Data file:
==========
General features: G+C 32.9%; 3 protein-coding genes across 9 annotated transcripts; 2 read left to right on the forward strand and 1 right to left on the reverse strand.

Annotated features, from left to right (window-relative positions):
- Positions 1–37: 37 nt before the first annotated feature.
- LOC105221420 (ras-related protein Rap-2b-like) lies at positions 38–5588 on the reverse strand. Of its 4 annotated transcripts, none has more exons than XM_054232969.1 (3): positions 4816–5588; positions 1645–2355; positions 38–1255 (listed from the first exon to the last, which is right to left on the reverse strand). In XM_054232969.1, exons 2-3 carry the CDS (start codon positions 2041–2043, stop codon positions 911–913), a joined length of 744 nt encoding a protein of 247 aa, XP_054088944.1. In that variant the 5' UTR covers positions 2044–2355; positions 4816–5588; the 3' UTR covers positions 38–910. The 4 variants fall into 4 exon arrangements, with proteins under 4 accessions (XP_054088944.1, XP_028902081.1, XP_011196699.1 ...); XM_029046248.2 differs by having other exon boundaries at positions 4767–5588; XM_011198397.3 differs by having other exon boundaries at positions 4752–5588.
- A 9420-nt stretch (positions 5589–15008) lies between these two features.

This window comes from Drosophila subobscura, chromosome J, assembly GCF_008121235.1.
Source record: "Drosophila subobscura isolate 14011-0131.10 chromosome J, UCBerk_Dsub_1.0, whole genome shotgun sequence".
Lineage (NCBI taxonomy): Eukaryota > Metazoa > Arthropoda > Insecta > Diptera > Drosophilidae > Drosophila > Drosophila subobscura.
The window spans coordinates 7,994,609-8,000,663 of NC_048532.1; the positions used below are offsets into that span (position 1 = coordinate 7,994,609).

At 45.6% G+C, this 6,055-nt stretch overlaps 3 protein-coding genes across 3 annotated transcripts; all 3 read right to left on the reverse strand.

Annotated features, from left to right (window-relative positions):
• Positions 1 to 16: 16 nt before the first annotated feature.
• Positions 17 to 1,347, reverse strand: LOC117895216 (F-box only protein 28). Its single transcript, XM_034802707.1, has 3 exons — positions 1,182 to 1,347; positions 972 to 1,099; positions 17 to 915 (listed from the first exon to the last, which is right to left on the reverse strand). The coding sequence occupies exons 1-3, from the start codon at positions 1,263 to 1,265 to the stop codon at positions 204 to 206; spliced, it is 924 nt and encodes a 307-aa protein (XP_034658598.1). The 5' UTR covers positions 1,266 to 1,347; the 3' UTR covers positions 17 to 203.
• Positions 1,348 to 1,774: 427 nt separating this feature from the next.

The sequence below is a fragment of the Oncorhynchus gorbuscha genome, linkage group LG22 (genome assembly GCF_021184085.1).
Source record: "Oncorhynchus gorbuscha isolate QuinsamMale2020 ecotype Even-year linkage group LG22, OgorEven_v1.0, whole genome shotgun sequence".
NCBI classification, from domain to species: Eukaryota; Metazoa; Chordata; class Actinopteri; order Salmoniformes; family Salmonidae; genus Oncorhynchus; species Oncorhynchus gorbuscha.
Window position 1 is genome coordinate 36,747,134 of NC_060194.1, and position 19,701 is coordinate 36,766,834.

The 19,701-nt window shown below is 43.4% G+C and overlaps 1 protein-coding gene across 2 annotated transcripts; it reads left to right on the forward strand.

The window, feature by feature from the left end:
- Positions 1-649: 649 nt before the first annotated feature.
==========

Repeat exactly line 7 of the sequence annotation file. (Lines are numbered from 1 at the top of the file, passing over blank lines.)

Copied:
Source record: "Drosophila subobscura isolate 14011-0131.10 chromosome J, UCBerk_Dsub_1.0, whole genome shotgun sequence".